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Church Signs #12: I Call Bullshit on This One.

18 November, 2008

My (((Wife))), while working her street corner in the south end of town, noticed a sign out in front of a Baptist church.  Today, as we drove by, she pointed it out to me.  The sign?

“To Embrace Diversity is to Embrace God”

 

I did a double take.  Then, for good measure, a triple take.  Since when has Christianity ever been about diversity? 

The earliest Christians were, to be fair, a very diverse bunch.  Some believed in one God, some in two, some in three, some in hundreds of Gods.  Some saw earth as an accident, some saw it as a plan.  Some saw Christ as a human adopted by God, some as pure spirit, some as part man and part God, and others as totally human and totally God at the same time.  Some early Christians believed that, to be a Christian you had to become a Jew first (with all the dietary restrictions and the minor surgery required).  Some thought that Jesus had come to fulfill a promise made in what we today call the Old Testament, others that he invalidated the Jews covenant. 

Even the Bible, the unerring word of God, has been through hundreds of major and minor versions and revisions.  Some of the Pauline letters show signs of latter insertion of new material.  Many of the Gospels didn’t, shall we say, make the cut.  Christians did not even decide which books were holy (and which were not) until about A.D 393.  The pre-printing press reproduction of the canons introduced an unknown, but large, number of changes.  Part of the problemwasthatthelatinusedintheearlybiblesdidnotrecognizepuncutationcapitalizationorevenspacesbetweenthewords.  Then, of course, came the translations into the vernacular.

So Christianity does have a long history of diversity.  Of course, the central authority of the church, from the First Council of Nicaea (and the various rewrites) up to the present day, has sought to eliminate diversity.  Diversity creates heresy — wrong belief.  Heresy means heretics, and heretics create multiple churches — Roman Catholic, Eastern Orthodox, Calvinist, Anabaptist, Baptist, et cetera ad nauseum

So the history of Christianity (even the history of God — Though Shalt Have No Other Gods Before Me!) would tend to argue against the toleration, much less the embrace, of diversity.  Even more to the point, a large majority of the Christian sects (mostly the more conservative groups) have actively opposed any toleration of diversity.  Atheists, homosexuals, blacks, miscegenists — name the group and chances are pretty good that a Christian group has actively opposed their integration into society.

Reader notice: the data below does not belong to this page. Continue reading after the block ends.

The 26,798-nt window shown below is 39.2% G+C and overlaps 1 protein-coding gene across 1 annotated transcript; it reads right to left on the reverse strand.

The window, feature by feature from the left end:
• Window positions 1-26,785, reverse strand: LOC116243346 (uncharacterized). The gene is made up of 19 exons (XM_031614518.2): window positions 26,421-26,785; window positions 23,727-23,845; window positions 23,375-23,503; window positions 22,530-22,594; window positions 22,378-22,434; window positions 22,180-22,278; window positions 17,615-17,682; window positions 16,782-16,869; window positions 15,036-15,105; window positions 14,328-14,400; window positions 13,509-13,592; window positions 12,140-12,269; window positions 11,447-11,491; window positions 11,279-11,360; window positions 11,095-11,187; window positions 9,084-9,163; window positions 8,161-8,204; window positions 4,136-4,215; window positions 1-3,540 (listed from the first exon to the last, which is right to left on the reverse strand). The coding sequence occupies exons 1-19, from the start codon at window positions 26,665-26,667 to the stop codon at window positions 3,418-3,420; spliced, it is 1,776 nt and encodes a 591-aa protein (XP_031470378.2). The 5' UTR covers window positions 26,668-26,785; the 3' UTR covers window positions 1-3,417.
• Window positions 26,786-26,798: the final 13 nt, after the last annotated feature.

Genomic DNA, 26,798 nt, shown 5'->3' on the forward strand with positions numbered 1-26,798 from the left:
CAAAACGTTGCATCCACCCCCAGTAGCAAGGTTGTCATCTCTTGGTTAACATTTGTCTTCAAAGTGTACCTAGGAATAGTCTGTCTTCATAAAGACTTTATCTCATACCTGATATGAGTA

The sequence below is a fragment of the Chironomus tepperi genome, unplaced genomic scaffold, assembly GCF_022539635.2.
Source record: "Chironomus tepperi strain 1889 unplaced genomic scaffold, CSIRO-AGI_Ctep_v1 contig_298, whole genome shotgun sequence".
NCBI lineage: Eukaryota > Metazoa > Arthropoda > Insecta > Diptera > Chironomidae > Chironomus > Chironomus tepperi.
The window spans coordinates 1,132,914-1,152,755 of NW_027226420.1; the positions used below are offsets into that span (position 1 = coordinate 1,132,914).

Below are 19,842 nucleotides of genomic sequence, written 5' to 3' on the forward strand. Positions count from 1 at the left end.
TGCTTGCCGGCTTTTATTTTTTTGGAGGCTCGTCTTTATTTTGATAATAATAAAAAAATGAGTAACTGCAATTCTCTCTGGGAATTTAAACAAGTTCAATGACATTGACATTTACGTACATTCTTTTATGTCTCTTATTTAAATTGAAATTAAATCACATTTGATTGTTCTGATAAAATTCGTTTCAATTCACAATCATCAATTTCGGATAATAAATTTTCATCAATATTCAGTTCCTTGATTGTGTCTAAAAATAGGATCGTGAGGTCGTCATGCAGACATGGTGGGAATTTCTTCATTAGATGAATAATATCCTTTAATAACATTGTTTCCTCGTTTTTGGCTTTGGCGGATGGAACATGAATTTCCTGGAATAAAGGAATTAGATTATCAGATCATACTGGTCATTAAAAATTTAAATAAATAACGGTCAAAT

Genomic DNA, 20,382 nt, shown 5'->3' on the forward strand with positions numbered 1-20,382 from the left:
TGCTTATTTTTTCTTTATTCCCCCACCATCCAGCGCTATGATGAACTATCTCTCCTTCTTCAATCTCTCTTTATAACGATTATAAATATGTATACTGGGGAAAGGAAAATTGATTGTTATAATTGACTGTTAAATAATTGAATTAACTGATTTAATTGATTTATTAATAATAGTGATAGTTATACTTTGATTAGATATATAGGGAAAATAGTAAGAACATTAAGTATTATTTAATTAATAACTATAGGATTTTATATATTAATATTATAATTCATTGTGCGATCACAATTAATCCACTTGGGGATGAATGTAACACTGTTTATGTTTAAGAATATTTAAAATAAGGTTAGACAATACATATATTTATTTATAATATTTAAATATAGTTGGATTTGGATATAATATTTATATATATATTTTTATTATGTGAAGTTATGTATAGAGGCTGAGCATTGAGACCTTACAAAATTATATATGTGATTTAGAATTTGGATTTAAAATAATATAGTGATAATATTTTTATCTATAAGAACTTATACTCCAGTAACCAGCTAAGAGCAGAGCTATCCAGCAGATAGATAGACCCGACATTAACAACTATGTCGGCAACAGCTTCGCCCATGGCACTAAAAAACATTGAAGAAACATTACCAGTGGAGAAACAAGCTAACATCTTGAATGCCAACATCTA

When the idea of gays serving openly (or clandestinely) in the military, it is the religious right leading the hate in the name of God.  Any campaign — through the courts or through the ballot — to legalize gay marriage (or even allowing it under a different name (separate but equal?)), the religious right opposes the civil rights of their fellow Americans in the name of God.  Any diversity is anathema to organized religion and thus to the God created by the adherents.  Diversity is perceived as a threat:  it allows freedom of thought and freedom of action. 

So, based upon both the recent history and ancient history of believers in God, I call bullshit on the church sign.

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6 comments

  1. I agree, Billy. Church is about the least diverse place I can think of and what Christain is really for religous diversity? And, I can think of Prop 8 here in California and how many “christians for diversity” voted to deny rights to a few of us.


  2. There’s a bit of equivocation involved here. Diversity on the sign most likely means skin color and speech accent. As long as the brain within the skin believes the same way as the other religionists they’ll be accepted.

    On the other hand, there are those all-white and all-black churches that don’t practice either kind of diversity.

    But as you note, broad intellectual diversity within a sect is seldom acceptable.


  3. Well there are numerous religions in the world, so maybe they were talking about that,
    or
    They were talking about the numerous sects of Christianity, which I believe is greater than any other religion’s,
    or
    They were talking about how anyone is welcomed to abandon their beliefs and jump on the Jesus train, what Coulter was referring to when she said Jews need “perfecting”,
    or
    They’re having a laugh


  4. The sign is meangingless unless one knows what that particular church means by diversity. Do they mean, as Ric suggested, ethnic, racial, linguistic and cultural diversity? Do they mean diversity in worship styles? Whatever the term means to them, your point is correct: the church’s tolerance for diversity has limits. Are those limits set at the issue of homosexuality? Abortion? Baptism by immersion vs. baptism by sprinkling vs. no water baptism at all? Who knows? It’s another one of those numerous Christian bromides that sounds pretty but means little.


  5. Joe: I suspect (but short of showing up there on Sunday) that Proposition H8 out in California may have had something to do with the sign. Maybe a touch of pre-emption?

    Ric: The history of the pro- and anti-Slavery and civil rights both put the lie to “As long as the brain within the skin believes the same way as the other religionists they’ll be accepted.”

    Philly: I call for none of the above. Many of the more conservative church type people don’t have much of a sense of humour. Unless they are mocking and laughing at a person or an idea.

    Chappie: Bingo. Bromide.


  6. () –

    Well, jeez, if you you’re going to start bringing in historical facts to question my muddy thinking…



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